CSPH 5000 Healing Stories: Narrative and Wellbeing

Course Description

This course seeks to answer the question: “How can the stories that we tell ourselves and others contribute to our wellbeing?” To answer this question, students will consider how narrative can help us understand our emotions, create a sense of belonging, motivate us to address injustice, and re-author our stories. Students will survey cultural and historical perspectives on narrative and wellbeing as they relate to individuals and their communities, such as marginalized individuals who re-author narratives about their community or write counter-narratives as a form of healing. Students will also learn about the role of narrative in modern health practices, including narrative therapy and the clinical contributions of narrative medicine.

Throughout the course, students will engage with a variety of content, including research, examples of therapeutic writing (e.g. diaries and personal health journals, such as CaringBridge), popular literature (e.g. graphic novels and memoir), film, video, and social media (e.g. video blogging, documentaries, and filmmaking as a medium of personal expression). Students will not only read/view these stories, they will examine their wellbeing and apply what they learn by composing their own stories in written/video journals and narratives.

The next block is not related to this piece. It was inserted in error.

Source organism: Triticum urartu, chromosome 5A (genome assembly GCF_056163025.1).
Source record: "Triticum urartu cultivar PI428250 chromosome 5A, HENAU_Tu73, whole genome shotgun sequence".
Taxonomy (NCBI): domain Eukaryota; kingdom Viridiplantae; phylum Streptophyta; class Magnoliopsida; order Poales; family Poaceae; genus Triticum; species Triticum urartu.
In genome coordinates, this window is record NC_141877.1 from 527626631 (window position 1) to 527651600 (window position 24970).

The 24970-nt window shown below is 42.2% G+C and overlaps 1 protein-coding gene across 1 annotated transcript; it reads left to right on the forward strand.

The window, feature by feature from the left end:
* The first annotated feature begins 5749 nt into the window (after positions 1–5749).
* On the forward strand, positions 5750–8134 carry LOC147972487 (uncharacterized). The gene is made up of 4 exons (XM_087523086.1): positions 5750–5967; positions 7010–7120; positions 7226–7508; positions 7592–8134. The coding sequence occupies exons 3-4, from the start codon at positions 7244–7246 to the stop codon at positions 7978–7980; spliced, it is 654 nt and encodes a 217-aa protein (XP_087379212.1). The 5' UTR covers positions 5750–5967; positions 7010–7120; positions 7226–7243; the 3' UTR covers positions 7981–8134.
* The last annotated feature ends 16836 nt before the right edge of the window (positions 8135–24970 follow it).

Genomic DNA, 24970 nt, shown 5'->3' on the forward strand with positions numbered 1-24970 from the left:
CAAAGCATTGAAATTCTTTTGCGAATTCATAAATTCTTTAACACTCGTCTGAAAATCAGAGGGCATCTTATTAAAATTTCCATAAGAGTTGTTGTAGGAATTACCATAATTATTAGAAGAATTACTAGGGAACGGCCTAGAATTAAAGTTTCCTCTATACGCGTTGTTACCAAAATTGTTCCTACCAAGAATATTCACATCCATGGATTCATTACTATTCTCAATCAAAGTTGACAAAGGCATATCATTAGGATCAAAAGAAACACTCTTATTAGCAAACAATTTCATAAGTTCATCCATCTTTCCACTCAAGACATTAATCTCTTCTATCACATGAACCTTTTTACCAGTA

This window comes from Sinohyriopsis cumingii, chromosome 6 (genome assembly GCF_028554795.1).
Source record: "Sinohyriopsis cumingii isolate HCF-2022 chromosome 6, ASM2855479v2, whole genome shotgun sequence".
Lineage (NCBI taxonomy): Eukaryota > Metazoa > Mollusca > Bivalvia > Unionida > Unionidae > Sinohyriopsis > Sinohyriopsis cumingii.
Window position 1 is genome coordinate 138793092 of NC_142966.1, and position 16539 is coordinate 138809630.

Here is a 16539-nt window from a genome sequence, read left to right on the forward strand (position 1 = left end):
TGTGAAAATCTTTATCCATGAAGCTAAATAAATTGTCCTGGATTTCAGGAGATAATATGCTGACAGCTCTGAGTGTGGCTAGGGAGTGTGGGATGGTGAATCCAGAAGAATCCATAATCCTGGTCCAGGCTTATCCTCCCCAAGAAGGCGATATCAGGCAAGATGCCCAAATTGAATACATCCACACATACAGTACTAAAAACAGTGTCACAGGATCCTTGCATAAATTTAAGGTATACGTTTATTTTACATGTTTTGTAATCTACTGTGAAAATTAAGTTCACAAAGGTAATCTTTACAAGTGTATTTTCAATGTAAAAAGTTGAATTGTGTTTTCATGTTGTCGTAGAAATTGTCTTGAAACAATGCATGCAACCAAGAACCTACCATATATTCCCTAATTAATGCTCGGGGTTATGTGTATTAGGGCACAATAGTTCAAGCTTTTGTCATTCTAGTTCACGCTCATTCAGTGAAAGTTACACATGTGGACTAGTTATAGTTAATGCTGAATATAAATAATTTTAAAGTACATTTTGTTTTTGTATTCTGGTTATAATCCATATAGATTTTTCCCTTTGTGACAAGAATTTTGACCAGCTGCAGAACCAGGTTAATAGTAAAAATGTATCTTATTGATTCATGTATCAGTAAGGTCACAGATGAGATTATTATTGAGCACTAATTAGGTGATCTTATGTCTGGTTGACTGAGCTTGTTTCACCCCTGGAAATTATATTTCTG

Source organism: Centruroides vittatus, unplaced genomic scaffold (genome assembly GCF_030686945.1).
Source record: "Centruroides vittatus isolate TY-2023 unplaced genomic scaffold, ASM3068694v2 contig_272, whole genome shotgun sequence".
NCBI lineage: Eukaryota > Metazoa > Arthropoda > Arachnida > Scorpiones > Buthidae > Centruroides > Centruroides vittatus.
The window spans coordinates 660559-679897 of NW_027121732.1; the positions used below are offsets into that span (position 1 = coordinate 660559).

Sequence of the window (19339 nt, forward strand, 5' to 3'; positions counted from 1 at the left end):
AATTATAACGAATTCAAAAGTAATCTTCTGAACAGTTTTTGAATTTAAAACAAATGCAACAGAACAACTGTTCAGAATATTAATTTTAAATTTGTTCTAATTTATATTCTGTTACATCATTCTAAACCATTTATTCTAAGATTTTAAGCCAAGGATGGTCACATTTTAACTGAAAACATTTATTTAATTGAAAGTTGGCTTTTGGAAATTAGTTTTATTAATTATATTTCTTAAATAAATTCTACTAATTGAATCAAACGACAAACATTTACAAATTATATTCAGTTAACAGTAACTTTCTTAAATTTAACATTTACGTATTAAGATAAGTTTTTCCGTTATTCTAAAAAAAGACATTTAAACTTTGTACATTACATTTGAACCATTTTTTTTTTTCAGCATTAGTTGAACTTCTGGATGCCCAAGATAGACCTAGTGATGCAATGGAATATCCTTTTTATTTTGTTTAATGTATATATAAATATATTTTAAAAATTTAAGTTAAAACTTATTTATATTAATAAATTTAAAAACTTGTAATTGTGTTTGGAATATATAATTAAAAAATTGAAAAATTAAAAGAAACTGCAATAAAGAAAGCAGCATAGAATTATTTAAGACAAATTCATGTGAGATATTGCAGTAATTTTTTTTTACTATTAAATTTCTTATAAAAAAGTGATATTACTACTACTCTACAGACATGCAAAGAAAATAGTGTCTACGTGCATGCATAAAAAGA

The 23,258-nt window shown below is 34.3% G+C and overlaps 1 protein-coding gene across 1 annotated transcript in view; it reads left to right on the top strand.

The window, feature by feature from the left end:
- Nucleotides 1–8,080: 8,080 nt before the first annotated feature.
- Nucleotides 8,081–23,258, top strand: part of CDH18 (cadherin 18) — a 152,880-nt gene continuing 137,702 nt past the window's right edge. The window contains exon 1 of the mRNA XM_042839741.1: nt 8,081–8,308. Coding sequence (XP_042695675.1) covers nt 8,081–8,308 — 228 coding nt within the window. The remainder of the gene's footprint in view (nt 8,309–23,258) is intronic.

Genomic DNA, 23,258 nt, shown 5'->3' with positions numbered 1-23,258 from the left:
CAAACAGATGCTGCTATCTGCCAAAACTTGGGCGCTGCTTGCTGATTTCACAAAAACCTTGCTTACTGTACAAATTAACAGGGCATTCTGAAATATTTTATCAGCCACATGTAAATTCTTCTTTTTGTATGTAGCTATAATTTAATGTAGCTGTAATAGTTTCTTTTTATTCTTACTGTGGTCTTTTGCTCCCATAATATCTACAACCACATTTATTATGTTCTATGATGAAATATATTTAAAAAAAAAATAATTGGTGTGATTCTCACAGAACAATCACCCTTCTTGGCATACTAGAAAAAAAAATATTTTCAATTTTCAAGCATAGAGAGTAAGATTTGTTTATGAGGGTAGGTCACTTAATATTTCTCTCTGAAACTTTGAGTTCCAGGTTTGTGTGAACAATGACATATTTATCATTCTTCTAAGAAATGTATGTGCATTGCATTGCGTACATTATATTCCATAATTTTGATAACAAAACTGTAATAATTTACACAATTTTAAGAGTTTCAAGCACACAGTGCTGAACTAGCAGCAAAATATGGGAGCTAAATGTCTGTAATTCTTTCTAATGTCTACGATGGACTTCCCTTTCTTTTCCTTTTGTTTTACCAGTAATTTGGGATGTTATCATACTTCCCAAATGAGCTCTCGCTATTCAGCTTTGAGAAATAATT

This course will invite practitioners, researchers, and organizers on campus to speak with students broadly about the importance of narrative in their work. Examples may include social workers, therapists, or psychologists who use narrative therapy or coordinators for initiatives related to narrative medicine, story slams, or the use of art to process trauma.

Learning Objectives

Upon successful completion of this course, students should be able to:

  • Understand the historical and cultural roles of narrative in wellbeing
  • Discuss the cognitive neuroscience of understanding narrative
  • Apply close-reading, slow-looking, and formalist practices as a way to understand the relationship between what content a narrative conveys, the medium it takes and how the narrative conveys this content, and why it’s conveyed this way.
  • Establish a fluency in multimedia tools and a practice for creating their own narratives in a way that empowers them as the storyteller and protagonist
  • Analyze how the commercialization and commodification of narrative can reflect and shape attitudes that affect wellbeing for an individual and a community
  • Examine the role of narrative in racial and cultural healing
  • Author your own narratives or story-lines as a way to address predicaments related to wellbeing in your life

Course Delivery

This course is online. You do some of the work on your own time (and are responsible for meeting the specified due dates and times) but need to show up for the mandatory synchronous sessions.

Course Details

Course Format: 
Online
Course ID: 
CSPH 5000
Semesters Course Offered: 
Fall
Credits: 
2
Course Flyer: 
PDF icon Course Flyer (1.48 MB)